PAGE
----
Posted in 2010-2019, Film Review

Us (2019)

Image is property of Universal, Monkeypaw Productions and Blumhouse Pictures

Us – Film Review

Cast: Lupita Nyong’o, Winston Duke, Shahadi Wright Joseph, Evan Alex, Elisabeth Moss

Director: Jordan Peele

Synopsis: As they relax during a summer vacation, a family’s holiday quickly turns to a nightmare when they receive some unwelcome, and very familiar, looking guests at their home…

Review: For someone who made their name for many years as one half of a very successful comedy duo, Jordan Peele’s career has gone in quite a different direction in recent years. As he has made the transition from comedy, to film-maker pretty seamlessly. After the success of the unnerving and furiously relevant Get Out, which bagged him a much deserved Oscar, Peele is back to terrify audiences once again.

At the centre of this new nightmare is Adelaide (Nyong’o), her husband Gabe (Duke), and their two kids Zora (Joseph) and Jason (Alex), setting off for a vacation to their summer home. All appears to be going swimmingly with the family enjoying themselves. Not long after arriving however, the holiday goes a bit awry, when some visitors arrive unannounced. It quickly dawns on them that these people, who bear something of a close resemblance to themselves, have got some sinister motivations. Thus a deeply unnerving ordeal lies in wait, and the family find themselves in a fierce battle to stay alive, a battle literally against themselves.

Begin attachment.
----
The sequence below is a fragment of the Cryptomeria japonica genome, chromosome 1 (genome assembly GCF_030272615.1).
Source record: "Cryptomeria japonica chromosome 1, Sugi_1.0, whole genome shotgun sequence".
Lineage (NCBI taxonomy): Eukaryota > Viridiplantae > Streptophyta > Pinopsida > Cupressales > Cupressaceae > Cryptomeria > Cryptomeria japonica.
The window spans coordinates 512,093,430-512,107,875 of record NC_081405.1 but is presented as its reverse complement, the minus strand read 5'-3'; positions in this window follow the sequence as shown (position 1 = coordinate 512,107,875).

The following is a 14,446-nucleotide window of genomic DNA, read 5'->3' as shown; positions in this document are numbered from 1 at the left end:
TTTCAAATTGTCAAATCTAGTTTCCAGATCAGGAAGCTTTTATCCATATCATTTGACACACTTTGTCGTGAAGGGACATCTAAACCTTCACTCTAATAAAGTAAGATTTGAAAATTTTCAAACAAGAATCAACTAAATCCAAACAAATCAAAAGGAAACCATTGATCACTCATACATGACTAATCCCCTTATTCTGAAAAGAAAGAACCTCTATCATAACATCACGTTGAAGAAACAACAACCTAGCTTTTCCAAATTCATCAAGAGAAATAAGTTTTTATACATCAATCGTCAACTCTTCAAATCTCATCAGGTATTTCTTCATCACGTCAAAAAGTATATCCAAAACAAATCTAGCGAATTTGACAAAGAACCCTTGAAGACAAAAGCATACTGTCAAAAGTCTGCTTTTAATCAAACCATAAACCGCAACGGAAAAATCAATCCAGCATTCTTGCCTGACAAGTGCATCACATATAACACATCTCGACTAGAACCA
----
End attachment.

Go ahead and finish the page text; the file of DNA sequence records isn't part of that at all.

Like with Get Out, there is a vast amount of subtext and deeper meanings to Peele’s screenplay that are definitely intended to mess with your mind. It’s not quite as politically charged as his previous film, but nevertheless Peele isn’t afraid to get across some dark and disturbing symbolism. He shines a light on humanity, and the human condition, which can be open to a lot of different interpretations, chief among them being is humanity its own worst enemy? This is far more than your typical home invasion film, and Peele’s direction in these intense dramatic scenes is masterful. Even with the haunting score from Michael Abels and Mike Gioulakis’s ominous cinematography, it’s proof if needed that you can make anything scary if you want to. You will never look at red overalls and scissors in the same way ever again.

To be asked play two very different versions of yourself cannot be an easy task for any actor, but it’s a task that every member of this family rises to in spectacular, and haunting fashion. Lupita Nyong’o has proven herself in the past to be a fantastic actress, but here she gives maybe the performance of her career as both she and her doppelganger counterpart are the leaders of their families. After his hilarious turn in Black Panther, Winston Duke is on hand to provide the comedy, and he does so brilliantly. When adding comedy into a horror story, it can be extremely problematic as it can negate the horror elements of the story, but Peele’s background in comedy ensures that the film stays on track.